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Academic Questions

, Volume 32, Issue 3, pp 402–411 | Cite as

Political Disparities in the Academy: It’s More Than Self-Selection

  • John Paul WrightEmail author
  • Ryan T. Motz
  • Timothy S. Nixon
ARTICLES

Many academic disciplines have few if any conservatives in their ranks. The disparity between conservative underrepresentation in the academy and their significant presence in the general population has been well-documented, but the question of why the disparity exists is more difficult to answer.1 Using a nationwide sample of university faculty collected from 1959–1964 by Henry A. Turner and Charles B. Spalding, we find evidence that self-selection—conservatives choosing careers outside of academia—explains only part of the disparity. A strong self-selection position would suggest that party affiliation is stable over time and usually established prior to entering graduate school.2 These data, however, show that of the faculty who changed their party affiliation, the majority did so afterbecoming faculty members. This finding strongly suggests that pre-existing political characteristics of each discipline, not just of individuals who enter those disciplines, influence the likelihood...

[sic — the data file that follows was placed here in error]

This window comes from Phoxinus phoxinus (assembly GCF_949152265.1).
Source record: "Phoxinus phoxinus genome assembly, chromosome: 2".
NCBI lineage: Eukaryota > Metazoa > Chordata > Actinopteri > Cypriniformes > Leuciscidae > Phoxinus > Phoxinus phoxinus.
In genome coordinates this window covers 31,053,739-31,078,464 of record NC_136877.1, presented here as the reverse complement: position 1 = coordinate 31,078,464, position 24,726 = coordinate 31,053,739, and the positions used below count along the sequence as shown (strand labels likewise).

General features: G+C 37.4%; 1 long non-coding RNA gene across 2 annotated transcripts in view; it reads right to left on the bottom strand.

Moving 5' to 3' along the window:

Copyright information

© Springer Science+Business Media, LLC, part of Springer Nature 2019

Authors and Affiliations

  • John Paul Wright
    • 1
    Email author
  • Ryan T. Motz
    • 1
  • Timothy S. Nixon
    • 1
  1. 1.School of Criminal JusticeUniversity of CincinnatiCincinnatiUSA

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